The temporal mediodorsal region, Tm.
Area Tm was previously defined as a distinct part of area 19, area 19p. We now include Tm as a separate field that has less distinct bands in layer 4 and 6 in VGluT2 preparations than adjoining area 19 and Tp, but more than in Ti (Fig. 6E). The darker appearance of Tm in zinc preparations suggests that Tm receives less dense thalamic inputs than area 19 or Tp (Fig. 6B). The SMI-32 band of smaller pyramidal cells is less densely stained in Tm than area 19 (Fig. 6D).
The temporal intermediate area, Ti.
The large Ti region was originally characterized as a field of sparse myelination (Kaas et al., 1972). This feature is especially apparent in Fig. 7D, where a brain section in the horizontal plane was stained for myelin, allowing the adjoining myelin-dense Ta and Tp fields to be distinctly contrasted with myelin-poor Ti. In Nissl preparations, layer 4 of Ti is less dense in appearance than in Ta and Tp, as neurons are less darkly stained and packed (Fig. 7B). Thus, Ti is easily distinguished from Ta and Tp in traditional Nissl and myelin preparations.
In our sections processed for zinc, Ti expresses more synaptic zinc, especially in layers 2, 3, and 5, than Ta and Tp (Fig. 7C). As there is a moderate level of synaptic zinc present even in layer 4, much of the input to Ti must come from other cortical areas, rather than the thalamus. Ti expresses only low levels of PV (not shown) and VGluT2 (Fig. 7E). The SMI-32 preparations reveal few darkly stained pyramidal cells (Fig. 7F). Overall, Ti can be reliably distinguished from Ta and Tp. The lack of architectonic characteristics of sensory fields suggests that Ti receives relatively few inputs from the thalamus and likely functions as a higher-order processing area.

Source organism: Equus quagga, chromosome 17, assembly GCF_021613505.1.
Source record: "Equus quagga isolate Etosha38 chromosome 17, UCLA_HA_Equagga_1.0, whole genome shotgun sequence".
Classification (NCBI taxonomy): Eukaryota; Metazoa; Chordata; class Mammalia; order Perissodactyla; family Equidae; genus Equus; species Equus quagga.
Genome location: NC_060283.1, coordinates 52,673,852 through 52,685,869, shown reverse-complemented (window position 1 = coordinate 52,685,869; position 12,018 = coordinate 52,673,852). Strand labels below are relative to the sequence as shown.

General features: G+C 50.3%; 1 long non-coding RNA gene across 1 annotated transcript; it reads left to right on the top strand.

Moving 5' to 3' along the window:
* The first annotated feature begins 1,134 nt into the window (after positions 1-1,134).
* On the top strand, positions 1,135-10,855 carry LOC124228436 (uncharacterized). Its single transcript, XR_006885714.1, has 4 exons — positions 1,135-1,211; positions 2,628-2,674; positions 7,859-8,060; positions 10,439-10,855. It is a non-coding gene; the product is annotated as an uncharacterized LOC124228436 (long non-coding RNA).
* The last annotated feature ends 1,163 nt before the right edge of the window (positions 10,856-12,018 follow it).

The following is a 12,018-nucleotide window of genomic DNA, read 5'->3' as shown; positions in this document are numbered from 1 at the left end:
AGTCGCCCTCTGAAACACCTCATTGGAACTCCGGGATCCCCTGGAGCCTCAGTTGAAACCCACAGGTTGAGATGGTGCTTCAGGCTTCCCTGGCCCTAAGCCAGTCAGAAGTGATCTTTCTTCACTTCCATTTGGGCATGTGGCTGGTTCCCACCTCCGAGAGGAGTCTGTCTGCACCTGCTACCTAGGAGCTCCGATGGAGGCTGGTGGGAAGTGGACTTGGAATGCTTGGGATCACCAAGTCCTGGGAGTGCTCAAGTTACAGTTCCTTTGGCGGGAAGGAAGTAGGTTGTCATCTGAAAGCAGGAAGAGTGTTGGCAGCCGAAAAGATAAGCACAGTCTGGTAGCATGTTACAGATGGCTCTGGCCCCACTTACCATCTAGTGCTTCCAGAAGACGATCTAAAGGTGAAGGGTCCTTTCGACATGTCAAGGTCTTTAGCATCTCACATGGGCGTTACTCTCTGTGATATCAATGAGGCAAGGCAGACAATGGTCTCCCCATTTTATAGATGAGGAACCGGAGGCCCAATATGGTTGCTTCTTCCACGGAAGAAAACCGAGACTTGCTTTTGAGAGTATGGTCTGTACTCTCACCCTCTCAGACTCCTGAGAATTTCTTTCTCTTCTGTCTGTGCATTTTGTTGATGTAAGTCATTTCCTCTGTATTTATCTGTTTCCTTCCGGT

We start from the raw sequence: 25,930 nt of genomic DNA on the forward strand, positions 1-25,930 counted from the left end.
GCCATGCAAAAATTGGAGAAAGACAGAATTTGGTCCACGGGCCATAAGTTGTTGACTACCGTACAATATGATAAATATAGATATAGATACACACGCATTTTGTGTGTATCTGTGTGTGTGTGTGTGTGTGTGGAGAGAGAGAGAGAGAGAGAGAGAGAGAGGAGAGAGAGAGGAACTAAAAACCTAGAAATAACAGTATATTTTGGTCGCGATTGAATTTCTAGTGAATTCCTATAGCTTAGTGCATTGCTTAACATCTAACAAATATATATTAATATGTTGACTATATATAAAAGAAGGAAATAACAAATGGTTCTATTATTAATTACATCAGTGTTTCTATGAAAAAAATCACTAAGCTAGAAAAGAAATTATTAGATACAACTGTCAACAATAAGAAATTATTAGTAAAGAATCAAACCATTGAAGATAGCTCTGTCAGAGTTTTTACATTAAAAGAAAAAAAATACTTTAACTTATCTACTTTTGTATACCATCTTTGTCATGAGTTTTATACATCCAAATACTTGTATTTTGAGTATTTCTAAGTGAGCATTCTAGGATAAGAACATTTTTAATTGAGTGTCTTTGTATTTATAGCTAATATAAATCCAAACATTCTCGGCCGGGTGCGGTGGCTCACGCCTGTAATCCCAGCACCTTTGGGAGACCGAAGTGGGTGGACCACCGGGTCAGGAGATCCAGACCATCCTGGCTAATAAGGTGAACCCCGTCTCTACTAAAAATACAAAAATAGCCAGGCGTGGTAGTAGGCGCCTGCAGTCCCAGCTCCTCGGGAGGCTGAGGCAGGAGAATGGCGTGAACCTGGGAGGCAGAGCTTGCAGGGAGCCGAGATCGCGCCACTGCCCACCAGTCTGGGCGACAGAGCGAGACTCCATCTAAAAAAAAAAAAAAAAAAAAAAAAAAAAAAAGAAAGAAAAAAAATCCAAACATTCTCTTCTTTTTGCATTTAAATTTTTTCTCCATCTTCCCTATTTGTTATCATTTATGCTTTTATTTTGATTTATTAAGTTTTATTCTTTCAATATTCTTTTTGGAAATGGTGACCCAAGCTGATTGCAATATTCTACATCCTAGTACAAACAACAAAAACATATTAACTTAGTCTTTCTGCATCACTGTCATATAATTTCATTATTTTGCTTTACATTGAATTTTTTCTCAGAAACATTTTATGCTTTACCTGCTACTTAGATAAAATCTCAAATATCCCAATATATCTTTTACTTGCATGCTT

Region Ta and its subdivisions.
In Nissl and myelin preparations, Ta was described as a region where a broad layer 4 was densely packed with small, darkly stained neurons, whereas prominent outer and inner myelinated bands of Baillarger occupied inner layer 3, and layers 5 and 6, respectively (Kaas et al., 1972). However, these features were not uniform in Ta, as they were more pronounced in dorsal than in ventral Ta. Subsequently, Luethke et al. (1988) demonstrated that dorsal Ta corresponds to two primary auditory areas, the rostral area, R, and the caudal area, A1. In addition, intermediate (Tai) and ventral (Tav) divisions of Ta were identified by connections as secondary auditory areas. Our observations from Nissl and myelin preparations (Figs. 7B, 7D) agree that layer 4 is more developed in the A1 and R regions of Ta (R is actually more ventral than rostral to A1), and that A1 and R are more myelinated than other parts of Ta. Areas A1 and R are very similar in Nissl and myelin preparations. Thus, the outlines of these areas (Fig. 7A) are estimates based on the microelectrode mapping results of Luetheke et al. (1988).